medical-clinical-reviews-Stages-Atherosclerosis

Figure 2: Stages of Atherosclerosis.

medical-clinical-reviews-Pathway-Atherosclerosis

Figure 3: Pathway of Atherosclerosis.

There is sequential involvement of arterial layers, intima, then media and finally adventitia. Arterial wall lesions have a central cholesterol rich lipid core surrounded by inflammatory response. Every lesion has lipid accumulation and inflammation. Plaque distorts media/adventitia, increases caliber of arterial lumen and decreases its size simultaneously. New Vasa Vasorum invade diseased intima, cause hemorrhage within arterial wall, leading to intramural hemorrhage and increased fibrous tissue. Rupture of thin fibrous caps leads to thrombosis and healing. Cyclic healing of clinically silent ruptures leads to multiple layer of healed tissue and the end result is sudden cardiac death. Calcium deposits as small aggregates convert later to large nodules in the wall. Erosion of endothelium leads to thrombosis. Increase plaque mass causes stenosis and finally leading to lethal ischemia [12].

There are two types of plaques stable and unstable [13]. Stable plaques regress or are static or they grow slowly. Unstables plaques are complicated by erosion, fissure, rupture and cause stenosis, thrombosis, infarction. Most clinical events result from complications of unstable plaque, hence plaque stabilization can reduce morbidity and mortality associated with atherosclerosis.

Plaque is ruptured by enzymes secreted by activated macrophages in the plaque. Once plaque ruptures, plaque contents get exposed to circulating blood and the end result is thrombosis [14]. The resultant thrombosis may change plaque shape, occlude lumen of blood vessel, may embolise or the plaque contents may embolise. Low risk plaques are more fibrous in content and have low lipids and do not cause 100% blockade while unstable plaques have thick lipid core and thin fibrous cap narrow lumen <50% and tend to rupture unpredictably [15].

The end result of the stenosis caused by the plaques are the Terminal Events-Acute Coronary Syndrome, Myocardial Infarction, Fatal Arrhythmias, Sudden Cardiac death (Figures 4 and 5 depict the terminal events that arise due to stenosis due to plaques) [16].

medical-clinical-reviews-Steps-terminal-events

Figure 4: Steps in terminal events.

medical-clinical-reviews-Terminal-events-2-2-30-g005

Figure 5: Terminal events that arise due to stenosis due to Plaques.

Risk factors

Age, Family history, Male sex, smoking, Diabetes mellitus, hypertension, alcohol, Chlamydia infection, Hyper homocysteinemia, Obesity, Sedentary lifestyle [17].

Location

Elastic and muscular arteries. MC arteries affected are aorta, carotid, coronary and ileofemoral arteries. MC artery to be involved is Aorta. Branch points are the common sites. Proximal coronary arteries are more susceptible [18].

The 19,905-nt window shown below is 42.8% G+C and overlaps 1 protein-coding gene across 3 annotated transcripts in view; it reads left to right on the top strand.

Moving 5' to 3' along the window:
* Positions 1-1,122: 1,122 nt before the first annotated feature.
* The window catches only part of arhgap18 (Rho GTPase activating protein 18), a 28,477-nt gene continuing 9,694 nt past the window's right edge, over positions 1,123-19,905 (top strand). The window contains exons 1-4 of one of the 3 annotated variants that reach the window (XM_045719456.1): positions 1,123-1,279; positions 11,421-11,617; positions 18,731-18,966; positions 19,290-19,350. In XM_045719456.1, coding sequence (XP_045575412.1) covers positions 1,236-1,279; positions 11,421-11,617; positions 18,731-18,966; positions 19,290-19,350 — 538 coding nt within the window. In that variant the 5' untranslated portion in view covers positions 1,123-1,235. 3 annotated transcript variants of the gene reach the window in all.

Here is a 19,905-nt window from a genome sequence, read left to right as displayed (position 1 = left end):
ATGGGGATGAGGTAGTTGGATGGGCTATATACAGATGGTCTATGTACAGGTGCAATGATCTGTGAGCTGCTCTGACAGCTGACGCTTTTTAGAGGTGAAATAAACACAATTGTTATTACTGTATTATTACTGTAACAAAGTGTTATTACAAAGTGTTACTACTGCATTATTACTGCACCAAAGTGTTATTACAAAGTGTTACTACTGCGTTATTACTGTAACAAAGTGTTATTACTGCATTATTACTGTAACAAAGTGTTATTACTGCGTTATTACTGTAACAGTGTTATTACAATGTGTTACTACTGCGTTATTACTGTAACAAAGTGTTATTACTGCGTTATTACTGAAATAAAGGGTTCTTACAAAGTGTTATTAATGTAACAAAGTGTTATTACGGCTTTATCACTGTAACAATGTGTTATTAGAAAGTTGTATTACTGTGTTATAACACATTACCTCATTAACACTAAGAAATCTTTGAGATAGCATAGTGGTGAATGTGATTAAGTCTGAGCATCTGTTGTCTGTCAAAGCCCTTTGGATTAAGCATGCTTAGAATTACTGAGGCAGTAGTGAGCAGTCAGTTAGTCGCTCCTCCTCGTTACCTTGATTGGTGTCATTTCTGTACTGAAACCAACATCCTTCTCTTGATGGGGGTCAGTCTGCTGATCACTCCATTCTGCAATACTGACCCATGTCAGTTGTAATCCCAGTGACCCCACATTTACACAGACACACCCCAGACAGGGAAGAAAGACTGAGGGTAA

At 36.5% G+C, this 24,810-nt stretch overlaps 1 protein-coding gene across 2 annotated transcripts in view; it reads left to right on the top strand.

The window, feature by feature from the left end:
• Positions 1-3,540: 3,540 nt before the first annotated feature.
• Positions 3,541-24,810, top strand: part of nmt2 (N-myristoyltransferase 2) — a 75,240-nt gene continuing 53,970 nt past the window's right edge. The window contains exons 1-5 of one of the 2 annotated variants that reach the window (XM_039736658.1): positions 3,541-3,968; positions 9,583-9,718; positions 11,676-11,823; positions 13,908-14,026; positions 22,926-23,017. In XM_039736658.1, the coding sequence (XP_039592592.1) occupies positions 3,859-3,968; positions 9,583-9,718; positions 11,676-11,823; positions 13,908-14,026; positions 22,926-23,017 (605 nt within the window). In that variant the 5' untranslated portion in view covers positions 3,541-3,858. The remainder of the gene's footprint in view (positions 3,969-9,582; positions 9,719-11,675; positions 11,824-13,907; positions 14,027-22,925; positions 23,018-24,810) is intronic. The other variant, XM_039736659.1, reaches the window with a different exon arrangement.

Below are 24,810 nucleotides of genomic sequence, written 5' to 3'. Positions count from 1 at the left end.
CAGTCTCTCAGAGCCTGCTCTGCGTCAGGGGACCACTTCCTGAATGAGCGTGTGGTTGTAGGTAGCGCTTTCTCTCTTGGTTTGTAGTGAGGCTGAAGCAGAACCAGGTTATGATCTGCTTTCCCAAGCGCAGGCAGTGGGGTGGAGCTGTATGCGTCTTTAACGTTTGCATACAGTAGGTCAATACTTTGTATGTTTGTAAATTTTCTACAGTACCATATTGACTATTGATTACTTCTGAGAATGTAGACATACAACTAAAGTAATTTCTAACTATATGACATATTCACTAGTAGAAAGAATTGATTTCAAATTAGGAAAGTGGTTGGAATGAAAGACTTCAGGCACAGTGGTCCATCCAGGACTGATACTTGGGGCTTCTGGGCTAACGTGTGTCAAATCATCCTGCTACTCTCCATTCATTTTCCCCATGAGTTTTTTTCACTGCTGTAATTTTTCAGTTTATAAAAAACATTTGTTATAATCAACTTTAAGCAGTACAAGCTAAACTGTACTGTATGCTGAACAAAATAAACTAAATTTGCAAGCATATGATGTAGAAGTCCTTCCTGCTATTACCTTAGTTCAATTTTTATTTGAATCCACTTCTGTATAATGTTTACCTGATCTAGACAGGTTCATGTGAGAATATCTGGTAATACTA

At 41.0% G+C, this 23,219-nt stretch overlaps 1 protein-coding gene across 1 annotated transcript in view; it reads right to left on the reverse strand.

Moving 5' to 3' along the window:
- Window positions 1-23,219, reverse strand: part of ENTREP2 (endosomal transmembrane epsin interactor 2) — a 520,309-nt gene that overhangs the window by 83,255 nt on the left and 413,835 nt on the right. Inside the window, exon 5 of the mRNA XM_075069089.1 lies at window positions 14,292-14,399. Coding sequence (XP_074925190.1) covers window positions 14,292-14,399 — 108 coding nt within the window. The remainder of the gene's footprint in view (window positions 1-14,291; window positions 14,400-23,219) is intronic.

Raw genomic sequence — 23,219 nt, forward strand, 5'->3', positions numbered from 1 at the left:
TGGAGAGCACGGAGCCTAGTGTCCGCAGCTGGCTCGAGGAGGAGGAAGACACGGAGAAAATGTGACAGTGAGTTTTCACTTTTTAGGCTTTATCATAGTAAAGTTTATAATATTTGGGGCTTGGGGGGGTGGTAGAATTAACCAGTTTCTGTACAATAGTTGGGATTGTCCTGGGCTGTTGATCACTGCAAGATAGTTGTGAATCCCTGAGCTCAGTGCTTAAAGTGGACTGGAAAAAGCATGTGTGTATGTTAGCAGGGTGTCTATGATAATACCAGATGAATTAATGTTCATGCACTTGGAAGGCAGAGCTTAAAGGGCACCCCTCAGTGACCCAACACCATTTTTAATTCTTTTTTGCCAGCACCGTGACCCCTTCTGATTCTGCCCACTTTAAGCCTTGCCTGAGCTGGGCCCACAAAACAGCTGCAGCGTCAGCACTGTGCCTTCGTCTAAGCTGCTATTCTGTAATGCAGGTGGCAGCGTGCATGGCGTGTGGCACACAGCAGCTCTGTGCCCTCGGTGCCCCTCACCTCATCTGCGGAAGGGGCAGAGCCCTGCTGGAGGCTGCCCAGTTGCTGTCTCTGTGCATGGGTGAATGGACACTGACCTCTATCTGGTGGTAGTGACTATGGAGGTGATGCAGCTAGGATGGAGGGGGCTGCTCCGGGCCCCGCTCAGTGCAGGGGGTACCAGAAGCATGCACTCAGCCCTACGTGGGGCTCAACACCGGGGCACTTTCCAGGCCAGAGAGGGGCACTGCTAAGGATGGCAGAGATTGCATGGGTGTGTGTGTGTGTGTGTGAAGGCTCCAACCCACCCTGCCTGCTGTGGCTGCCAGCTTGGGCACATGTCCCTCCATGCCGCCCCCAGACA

Clinical features

Atherosclerosis is initially asymptomatic [19]. Symptoms develop when lesions impede blood flow. When plaques grow, arterial lumen is reduced causing transient ischemic symptoms, stable exertional angina, intermittent claudication, unstable angina, infarction, ischemic stroke, rest pain in the limbs, aneurysm, arterial dissection, sudden death [20].

Diagnosis

Patients with signs and symptoms of ischemia should be evaluated using history, physical examination, fasting lipid profile, plasma glucose and HbA1c. Patients with documented disease at one site should be evaluated at other sites.

CT Angiography, is often used as an initial screening test [21]. Other diagnostic procedures used are catheter based tests-intravascular ultrasonography, angioscopy, plaque thermography, elastography, immunoscintigraphy. Certain serum inflammatory markers CRP, LP associated phospholipase A2 predict cardiovascular events. Other Imaging studies that detect plaque are–Angiography, USG, CIMT, MRI.

Treatment

Behavior Modifications include a diet rich in fruits, vegetables, fibers with regular physical activity and smoking cessation could help in getting a favourable lipid profile. Drugs to treat Dyslipidemia, hypertension and diabetes are often required. These help in improving endothelial function, reducing inflammation and give a favourable clinical outcome. Additional drugs used are statins, antiplatelet drugs (aspirin, clopidogrel), ACE inhibitors and Beta Blockers. Aspirin is indicated for prevention of coronary atherosclerosis in high risk patients. Clopidogrel is used for patients who are intolerant to aspirin and also for treating ST segment and non ST segment elevation MI. Statins, ACE inhibitors, ARB reduce risk of atherosclerosis with their anti-inflammatory properties. Statins by stabilizing the plaques, play vital role in management of atherosclerosis.

Statins induce changes in plaque tissues, hence are important in causing regression in atherosclerosis (Table 2 discusses the Statins induced changes in plaque tissues) [4,11,18].

1.       Alter Plaque Size
2.       Alter Cellular Composition/Chemical Composition.
3.       Alter Arterial Lesions.
4.       Reduce Clinical Consequences/Events.
5.       Alter Plaque Chemical Composition.
6.       Alter Plaque biological activities centered on inflammation + Cholesterol
7.       Decrease risk of clinical events.
8.       ↓ LDL &Ÿ HDL
9.       ↓ CVS morbidity/Mortality
10.    Retard development of atherosclerotic plaque & cause plaque stabilization.
11.    ↓ Rate of Plaque development
12.    ↓ Coronary plaque progression.
13.    ↓ atheroma volume.
14.    ↓ Macrophage in Plaque
         ↓ Lymphocyte in Plaque
         ↓ Lipid content
         ↓ Collagen content
         ↓ Inflammation
         ↓ Oxidation
         ↓ Enzyme Proteolytic activity
         (↓ MMP-2/MMP-9/COX-2)
         ↓ Rupture
15.    ↓ Development of atherosclerotic plaques.
16.    Clinical events delayed.
17.    Favorable Alteration in composition of advanced plaque.
18.    ↓ Plaque size.
19.    ↓ CVD events/↓ Clinical Consequences.
20.    Alter Arterial Lesion.

Table 2: Statins induced changes in Plaque tissues.

Fish oil supplements-Omega 3 fatty acids play vital role in creating favourable lipid profile. Vitamins–Folate, vitamin B6 and B 12 treat hyper homocysteinemia which is an important cause of Dyslipidemia.

Conclusion

Atherosclerosis is the leading cause of death in the developed countries. Deep understanding of the causes and underlying mechanism of pathogenesis will help to delineate causes and will help to plan out innovative management. As our knowledge about the pathogenesis of atherosclerosis improves more treatment options will emerge.